Thursday, June 14, 2007

Eco-Hypocrisy Corporate Style II

As we look at corporate eco-hypocrisy I am going to refer to a few concepts from economics and the green movement, "Bootleggers and Baptists", rent-seeking and greenwashing.

Bootleggers and Baptists:
"Here is the essence of the theory: durable social regulation evolves when it is demanded by both of two distinctly different groups. “Baptists” point to the moral high ground and give vital and vocal endorsement of laudable public benefits promised by a desired regulation. Baptists flourish when their moral message forms a visible foundation for political action. “Bootleggers” are much less visible but no less vital. Bootleggers, who expect to profit from the very regulatory restrictions desired by Baptists, grease the political machinery with some of their expected proceeds.
They are simply in it for the money."

From Bootleggers and Baptists in Retrospect by Bruce Yandle (the guy who coined the term).

Rent Seeking:
"Until 1974, the term 'rent seeking' did not exist. This term was invented in 1974 by Anne Kreuger in an excellent paper published in the American Economic Review."
From "The Fundamentals of Rent Seeking" by Gordon Tullock in "The Locke Luminary" vol.1, no.2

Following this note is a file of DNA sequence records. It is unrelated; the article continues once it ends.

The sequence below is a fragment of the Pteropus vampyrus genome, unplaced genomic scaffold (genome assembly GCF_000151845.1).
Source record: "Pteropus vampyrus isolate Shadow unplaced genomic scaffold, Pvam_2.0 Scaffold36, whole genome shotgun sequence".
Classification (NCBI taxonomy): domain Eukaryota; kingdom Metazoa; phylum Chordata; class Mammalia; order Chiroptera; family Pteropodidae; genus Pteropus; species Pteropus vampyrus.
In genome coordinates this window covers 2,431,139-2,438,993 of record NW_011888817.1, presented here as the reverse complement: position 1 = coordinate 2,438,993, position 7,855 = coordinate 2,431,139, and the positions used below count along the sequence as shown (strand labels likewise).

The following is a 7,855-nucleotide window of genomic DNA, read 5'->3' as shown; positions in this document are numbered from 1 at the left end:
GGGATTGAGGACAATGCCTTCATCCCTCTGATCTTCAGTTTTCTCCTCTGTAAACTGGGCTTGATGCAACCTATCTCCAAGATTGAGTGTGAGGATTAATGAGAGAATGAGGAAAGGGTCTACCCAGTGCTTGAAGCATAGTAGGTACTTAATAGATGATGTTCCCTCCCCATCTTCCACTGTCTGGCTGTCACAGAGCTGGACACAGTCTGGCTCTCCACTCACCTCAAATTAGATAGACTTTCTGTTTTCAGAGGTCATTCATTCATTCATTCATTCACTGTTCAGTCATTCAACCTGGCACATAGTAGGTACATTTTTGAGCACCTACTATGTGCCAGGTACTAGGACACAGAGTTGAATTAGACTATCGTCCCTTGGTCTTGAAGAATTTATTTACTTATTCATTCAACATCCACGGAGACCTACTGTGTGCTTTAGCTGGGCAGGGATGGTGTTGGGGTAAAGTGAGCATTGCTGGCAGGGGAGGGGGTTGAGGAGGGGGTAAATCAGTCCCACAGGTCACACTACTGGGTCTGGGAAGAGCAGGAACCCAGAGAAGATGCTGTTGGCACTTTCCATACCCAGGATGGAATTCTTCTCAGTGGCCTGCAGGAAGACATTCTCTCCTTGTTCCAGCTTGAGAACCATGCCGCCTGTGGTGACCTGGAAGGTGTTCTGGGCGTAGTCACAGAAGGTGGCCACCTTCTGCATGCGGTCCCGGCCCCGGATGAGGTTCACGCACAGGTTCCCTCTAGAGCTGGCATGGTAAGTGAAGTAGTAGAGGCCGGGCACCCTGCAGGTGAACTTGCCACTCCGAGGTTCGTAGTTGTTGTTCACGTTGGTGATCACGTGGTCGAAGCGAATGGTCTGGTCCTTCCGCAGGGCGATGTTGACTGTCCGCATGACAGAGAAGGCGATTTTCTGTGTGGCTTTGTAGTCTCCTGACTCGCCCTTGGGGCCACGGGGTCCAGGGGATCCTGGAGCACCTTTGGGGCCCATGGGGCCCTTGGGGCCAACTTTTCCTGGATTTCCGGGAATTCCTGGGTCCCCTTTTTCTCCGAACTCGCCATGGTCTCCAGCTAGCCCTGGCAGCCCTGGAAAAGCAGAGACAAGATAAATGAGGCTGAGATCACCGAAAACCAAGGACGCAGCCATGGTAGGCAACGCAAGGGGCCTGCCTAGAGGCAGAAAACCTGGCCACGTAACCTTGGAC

"Rent seeking occurs when an individual, organization, or firm seeks to make money by manipulating the economic environment rather than by making a profit through trade and production of wealth."
From Wikipedia

Rent-seeking behavior (From: "A Glossary of Political Economy Terms" [Auburn University])

The expenditure of resources in order to bring about an uncompensated transfer of goods or services from another person or persons to one's self as the result of a “favorable” decision on some public policy. The term seems to have been coined (or at least popularized in contemporary political economy) by the economist Gordon Tullock. Examples of rent-seeking behavior would include all of the various ways by which individuals or groups lobby government for taxing, spending and regulatory policies that confer financial benefits or other special advantages upon them at the expense of the taxpayers or of consumers or of other groups or individuals with which the beneficiaries may be in economic competition.

In short it is taking someone's money by gaming the government. The taken are usually the consumer or the taxpayer.

Greenwashing is the unjustified appropriation of environmental virtue by a company, an industry, a government or even a non-government organization to sell a product, a policy or to try and rehabilitate their standing with the public and decision makers after being embroiled in controversy.

From SourceWatch

Part Three